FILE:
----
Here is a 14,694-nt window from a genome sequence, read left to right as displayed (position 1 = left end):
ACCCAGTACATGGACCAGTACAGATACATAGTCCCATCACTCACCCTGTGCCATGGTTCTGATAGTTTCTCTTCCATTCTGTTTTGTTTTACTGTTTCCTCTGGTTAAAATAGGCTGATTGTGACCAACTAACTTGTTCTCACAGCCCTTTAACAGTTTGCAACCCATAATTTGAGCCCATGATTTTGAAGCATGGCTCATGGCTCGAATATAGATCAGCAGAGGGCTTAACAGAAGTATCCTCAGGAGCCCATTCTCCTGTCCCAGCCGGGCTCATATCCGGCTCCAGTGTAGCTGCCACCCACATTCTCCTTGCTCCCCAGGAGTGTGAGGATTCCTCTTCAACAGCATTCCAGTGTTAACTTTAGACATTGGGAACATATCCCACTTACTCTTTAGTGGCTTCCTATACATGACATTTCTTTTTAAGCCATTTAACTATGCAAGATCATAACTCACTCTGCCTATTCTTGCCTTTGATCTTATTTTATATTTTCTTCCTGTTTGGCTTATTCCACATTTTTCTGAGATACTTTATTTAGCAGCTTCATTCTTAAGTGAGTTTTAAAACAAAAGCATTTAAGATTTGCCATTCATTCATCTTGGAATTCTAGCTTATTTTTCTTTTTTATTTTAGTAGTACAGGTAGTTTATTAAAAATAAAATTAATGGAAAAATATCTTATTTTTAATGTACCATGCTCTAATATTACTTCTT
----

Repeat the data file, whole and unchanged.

Here is a 14,694-nt window from a genome sequence, read left to right as displayed (position 1 = left end):
ACCCAGTACATGGACCAGTACAGATACATAGTCCCATCACTCACCCTGTGCCATGGTTCTGATAGTTTCTCTTCCATTCTGTTTTGTTTTACTGTTTCCTCTGGTTAAAATAGGCTGATTGTGACCAACTAACTTGTTCTCACAGCCCTTTAACAGTTTGCAACCCATAATTTGAGCCCATGATTTTGAAGCATGGCTCATGGCTCGAATATAGATCAGCAGAGGGCTTAACAGAAGTATCCTCAGGAGCCCATTCTCCTGTCCCAGCCGGGCTCATATCCGGCTCCAGTGTAGCTGCCACCCACATTCTCCTTGCTCCCCAGGAGTGTGAGGATTCCTCTTCAACAGCATTCCAGTGTTAACTTTAGACATTGGGAACATATCCCACTTACTCTTTAGTGGCTTCCTATACATGACATTTCTTTTTAAGCCATTTAACTATGCAAGATCATAACTCACTCTGCCTATTCTTGCCTTTGATCTTATTTTATATTTTCTTCCTGTTTGGCTTATTCCACATTTTTCTGAGATACTTTATTTAGCAGCTTCATTCTTAAGTGAGTTTTAAAACAAAAGCATTTAAGATTTGCCATTCATTCATCTTGGAATTCTAGCTTATTTTTCTTTTTTATTTTAGTAGTACAGGTAGTTTATTAAAAATAAAATTAATGGAAAAATATCTTATTTTTAATGTACCATGCTCTAATATTACTTCTT